At some point, when things are little less hectic, we’re going to write a dissertation on the problems with the Israel PTO’s electronic patent filing system (henceforth “ILEFS”), in the hope that some of the many problems with the system eventually get fixed. For now we share this little gem.
Under the local statute and rules, when examination is completed, the ILPTO sends the applicant a letter, called a “PK 13”, giving the applicant three months to pay the acceptance fee. Following receipt of the fee, the ILPTO sends the applicant a letter informing the applicant when publication of notice of acceptance of the application in the Patents Journal will take place. It is that publication itself that constitutes “acceptance” of the application.
Why is the official date of “acceptance” of the application important? For starters, that is the date that opens the three-month period for the filing of pre-grant oppositions. That three month period is not extendable, so if you’re going to oppose someone’s application, you want get the date right.
The date of “acceptance” is also important for applicants who may want to make further amendments to their claims. Per sections 29 and 65 of the statute, after acceptance, applicants can only amend their claims to restrict the claims’ scope, and they can’t add new claims. But before acceptance, they can make all manner of amendments, including adding new claims and/or broadening claims. Thus says Section 22 of the statute: “At any time before acceptance of the application the applicant may amend the specification, whether as a result of a notice under section 20 [i.e. an office action – DJF] of his own volition.”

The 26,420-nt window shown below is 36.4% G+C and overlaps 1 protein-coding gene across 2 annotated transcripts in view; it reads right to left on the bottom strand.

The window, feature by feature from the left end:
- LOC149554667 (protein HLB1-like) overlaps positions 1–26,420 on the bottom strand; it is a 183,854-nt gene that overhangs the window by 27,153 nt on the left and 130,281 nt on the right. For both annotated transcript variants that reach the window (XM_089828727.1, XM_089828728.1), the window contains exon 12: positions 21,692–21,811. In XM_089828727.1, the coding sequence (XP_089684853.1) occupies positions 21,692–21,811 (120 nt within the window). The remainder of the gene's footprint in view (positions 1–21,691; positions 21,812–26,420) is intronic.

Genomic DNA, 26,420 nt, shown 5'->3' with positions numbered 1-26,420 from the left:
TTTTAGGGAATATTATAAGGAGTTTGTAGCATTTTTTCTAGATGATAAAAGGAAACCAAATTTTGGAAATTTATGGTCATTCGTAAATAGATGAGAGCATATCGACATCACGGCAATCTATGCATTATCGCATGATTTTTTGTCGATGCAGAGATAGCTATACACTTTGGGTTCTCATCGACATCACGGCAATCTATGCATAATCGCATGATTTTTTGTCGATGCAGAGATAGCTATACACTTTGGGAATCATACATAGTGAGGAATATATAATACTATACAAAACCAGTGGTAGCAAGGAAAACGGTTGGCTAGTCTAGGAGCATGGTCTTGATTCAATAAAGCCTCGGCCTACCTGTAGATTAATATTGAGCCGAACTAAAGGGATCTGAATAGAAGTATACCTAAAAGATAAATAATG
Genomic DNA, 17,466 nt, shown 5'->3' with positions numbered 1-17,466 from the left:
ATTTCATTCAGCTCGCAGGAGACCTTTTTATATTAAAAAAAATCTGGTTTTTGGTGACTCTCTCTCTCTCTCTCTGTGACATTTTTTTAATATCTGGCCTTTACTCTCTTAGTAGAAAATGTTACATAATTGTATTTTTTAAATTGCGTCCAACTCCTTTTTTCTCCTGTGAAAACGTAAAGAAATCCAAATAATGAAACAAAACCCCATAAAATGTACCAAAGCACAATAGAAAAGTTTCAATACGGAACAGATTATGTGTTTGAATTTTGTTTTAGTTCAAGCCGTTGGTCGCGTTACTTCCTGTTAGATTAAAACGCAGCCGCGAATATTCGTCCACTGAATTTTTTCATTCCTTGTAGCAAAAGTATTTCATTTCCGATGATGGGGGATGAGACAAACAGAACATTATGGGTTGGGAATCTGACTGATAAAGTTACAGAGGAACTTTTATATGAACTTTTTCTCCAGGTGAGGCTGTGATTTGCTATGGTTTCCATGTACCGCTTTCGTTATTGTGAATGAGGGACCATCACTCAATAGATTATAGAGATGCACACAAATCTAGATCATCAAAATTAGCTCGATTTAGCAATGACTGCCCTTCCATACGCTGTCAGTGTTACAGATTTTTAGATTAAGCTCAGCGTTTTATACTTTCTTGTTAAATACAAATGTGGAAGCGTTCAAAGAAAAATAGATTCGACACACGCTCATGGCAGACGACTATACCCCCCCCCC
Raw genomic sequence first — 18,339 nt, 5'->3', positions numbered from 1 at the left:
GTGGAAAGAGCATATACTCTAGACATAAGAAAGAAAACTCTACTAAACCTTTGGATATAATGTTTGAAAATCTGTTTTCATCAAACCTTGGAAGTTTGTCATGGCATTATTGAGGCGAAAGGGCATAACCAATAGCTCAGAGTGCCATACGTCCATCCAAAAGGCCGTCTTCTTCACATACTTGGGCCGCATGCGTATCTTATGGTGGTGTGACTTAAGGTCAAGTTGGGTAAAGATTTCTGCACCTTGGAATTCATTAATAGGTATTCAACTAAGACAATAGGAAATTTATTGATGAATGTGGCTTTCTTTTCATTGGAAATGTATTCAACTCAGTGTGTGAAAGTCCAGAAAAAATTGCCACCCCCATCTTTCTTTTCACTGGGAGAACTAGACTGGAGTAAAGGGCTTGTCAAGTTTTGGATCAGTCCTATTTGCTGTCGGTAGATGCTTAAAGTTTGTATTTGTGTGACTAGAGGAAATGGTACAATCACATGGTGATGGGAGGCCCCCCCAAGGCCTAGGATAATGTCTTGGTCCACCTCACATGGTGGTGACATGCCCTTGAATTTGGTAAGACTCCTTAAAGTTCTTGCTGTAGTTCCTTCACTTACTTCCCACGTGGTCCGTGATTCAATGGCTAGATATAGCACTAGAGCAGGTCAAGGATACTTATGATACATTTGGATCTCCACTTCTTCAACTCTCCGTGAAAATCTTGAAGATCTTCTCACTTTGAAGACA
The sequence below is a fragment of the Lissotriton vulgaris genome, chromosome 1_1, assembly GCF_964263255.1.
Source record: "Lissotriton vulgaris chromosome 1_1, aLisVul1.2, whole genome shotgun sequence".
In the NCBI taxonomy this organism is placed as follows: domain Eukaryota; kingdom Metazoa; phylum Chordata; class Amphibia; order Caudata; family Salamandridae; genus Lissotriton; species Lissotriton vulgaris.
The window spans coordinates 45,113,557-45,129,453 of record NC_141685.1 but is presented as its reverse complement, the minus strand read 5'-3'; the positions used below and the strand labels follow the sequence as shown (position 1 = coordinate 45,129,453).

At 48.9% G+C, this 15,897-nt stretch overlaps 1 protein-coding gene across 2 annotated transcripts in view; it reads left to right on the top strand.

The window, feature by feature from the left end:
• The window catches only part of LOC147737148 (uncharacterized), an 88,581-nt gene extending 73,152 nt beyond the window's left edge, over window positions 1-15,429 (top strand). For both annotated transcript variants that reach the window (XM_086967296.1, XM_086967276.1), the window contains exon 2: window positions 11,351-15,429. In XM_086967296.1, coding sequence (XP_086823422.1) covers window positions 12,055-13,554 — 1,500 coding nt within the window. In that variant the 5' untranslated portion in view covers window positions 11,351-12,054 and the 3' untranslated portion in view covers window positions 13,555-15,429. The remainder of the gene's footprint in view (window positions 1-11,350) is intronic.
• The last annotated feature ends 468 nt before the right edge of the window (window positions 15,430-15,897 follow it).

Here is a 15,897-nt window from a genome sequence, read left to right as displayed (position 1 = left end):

It appears that the ILPTO is unfamiliar with Section 22, or at least the persons involved in designing the ILEFS were unfamiliar with that section. If one wishes to amend an application after receipt of the PK 13 letter, the ILEFS allows this, as “amendment after PK 13” is one of the defined tasks in the list of tasks in the system. But once the acceptance fee has been paid, the system will not allow applicants to file such amendments, even if publication – and thus the official acceptance per se – has not yet occurred. The ILPTO thus denies applicants a right that the statute guarantees them.
Additionally, as noted, sections 29 and 65 of the statute give the applicant the right to amend the claims after acceptance in order to reduce the scope of the claims. But the ILEFS won’t let an applicant do that either. When we tried to file such amendments in an accepted-but-not-yet-granted application, the system gave us the message that “the status of this application is not appropriate for this action”. So here too, the ILPTO denies applicants a right that the statute guarantees them.
But what’s a statute for if not to be ignored, right?
One bit of commentary: clearly, if publication of the acceptance is imminent, then there’s an administrative problem of giving examiners sufficient time to examine the proposed amendments – there needs to be cut-off. At the USPTO, for example, amendments after a notice of allowance has been mailed must be submitted no later than the time of payment of the issue fee. Similarly, in order for Article 19 amendments to PCT applications to be published with the application at 18 months, they must be received by WIPO several weeks ahead of publication. The adoption of a similar statutory scheme in Israel is certainly warranted. But until then, it’s not for the ILPTO to ignore the statute and make up rules as it goes along.